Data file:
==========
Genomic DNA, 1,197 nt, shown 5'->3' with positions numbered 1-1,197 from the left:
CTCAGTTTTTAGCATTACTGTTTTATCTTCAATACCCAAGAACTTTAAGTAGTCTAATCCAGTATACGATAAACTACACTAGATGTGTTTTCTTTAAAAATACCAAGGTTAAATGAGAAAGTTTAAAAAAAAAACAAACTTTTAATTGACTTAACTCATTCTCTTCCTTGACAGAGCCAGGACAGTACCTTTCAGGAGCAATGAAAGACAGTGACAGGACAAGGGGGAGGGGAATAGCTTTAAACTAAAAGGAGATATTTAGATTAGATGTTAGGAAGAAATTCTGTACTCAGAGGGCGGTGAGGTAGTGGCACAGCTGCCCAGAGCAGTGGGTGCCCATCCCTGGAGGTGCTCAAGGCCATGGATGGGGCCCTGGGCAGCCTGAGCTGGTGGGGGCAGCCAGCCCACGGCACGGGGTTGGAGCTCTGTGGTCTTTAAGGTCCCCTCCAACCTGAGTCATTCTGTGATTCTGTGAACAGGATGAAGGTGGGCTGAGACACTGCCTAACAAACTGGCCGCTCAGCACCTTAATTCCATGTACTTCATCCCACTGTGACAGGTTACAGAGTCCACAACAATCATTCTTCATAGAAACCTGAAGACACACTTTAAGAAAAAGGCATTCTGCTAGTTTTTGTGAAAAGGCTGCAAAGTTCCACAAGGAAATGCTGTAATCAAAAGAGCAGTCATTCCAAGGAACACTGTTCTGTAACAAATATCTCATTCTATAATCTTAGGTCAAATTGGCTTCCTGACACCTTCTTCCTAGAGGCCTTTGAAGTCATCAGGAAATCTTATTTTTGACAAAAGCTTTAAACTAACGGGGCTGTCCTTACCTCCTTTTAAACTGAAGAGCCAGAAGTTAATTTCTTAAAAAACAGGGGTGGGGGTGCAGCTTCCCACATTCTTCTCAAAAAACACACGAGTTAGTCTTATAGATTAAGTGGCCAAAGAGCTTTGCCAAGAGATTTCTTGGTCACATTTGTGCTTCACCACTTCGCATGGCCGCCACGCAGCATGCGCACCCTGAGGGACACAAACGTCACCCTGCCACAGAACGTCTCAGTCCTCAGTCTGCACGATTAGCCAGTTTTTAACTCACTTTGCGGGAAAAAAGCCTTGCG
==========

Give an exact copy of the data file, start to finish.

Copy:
Genomic DNA, 1,197 nt, shown 5'->3' with positions numbered 1-1,197 from the left:
CTCAGTTTTTAGCATTACTGTTTTATCTTCAATACCCAAGAACTTTAAGTAGTCTAATCCAGTATACGATAAACTACACTAGATGTGTTTTCTTTAAAAATACCAAGGTTAAATGAGAAAGTTTAAAAAAAAAACAAACTTTTAATTGACTTAACTCATTCTCTTCCTTGACAGAGCCAGGACAGTACCTTTCAGGAGCAATGAAAGACAGTGACAGGACAAGGGGGAGGGGAATAGCTTTAAACTAAAAGGAGATATTTAGATTAGATGTTAGGAAGAAATTCTGTACTCAGAGGGCGGTGAGGTAGTGGCACAGCTGCCCAGAGCAGTGGGTGCCCATCCCTGGAGGTGCTCAAGGCCATGGATGGGGCCCTGGGCAGCCTGAGCTGGTGGGGGCAGCCAGCCCACGGCACGGGGTTGGAGCTCTGTGGTCTTTAAGGTCCCCTCCAACCTGAGTCATTCTGTGATTCTGTGAACAGGATGAAGGTGGGCTGAGACACTGCCTAACAAACTGGCCGCTCAGCACCTTAATTCCATGTACTTCATCCCACTGTGACAGGTTACAGAGTCCACAACAATCATTCTTCATAGAAACCTGAAGACACACTTTAAGAAAAAGGCATTCTGCTAGTTTTTGTGAAAAGGCTGCAAAGTTCCACAAGGAAATGCTGTAATCAAAAGAGCAGTCATTCCAAGGAACACTGTTCTGTAACAAATATCTCATTCTATAATCTTAGGTCAAATTGGCTTCCTGACACCTTCTTCCTAGAGGCCTTTGAAGTCATCAGGAAATCTTATTTTTGACAAAAGCTTTAAACTAACGGGGCTGTCCTTACCTCCTTTTAAACTGAAGAGCCAGAAGTTAATTTCTTAAAAAACAGGGGTGGGGGTGCAGCTTCCCACATTCTTCTCAAAAAACACACGAGTTAGTCTTATAGATTAAGTGGCCAAAGAGCTTTGCCAAGAGATTTCTTGGTCACATTTGTGCTTCACCACTTCGCATGGCCGCCACGCAGCATGCGCACCCTGAGGGACACAAACGTCACCCTGCCACAGAACGTCTCAGTCCTCAGTCTGCACGATTAGCCAGTTTTTAACTCACTTTGCGGGAAAAAAGCCTTGCG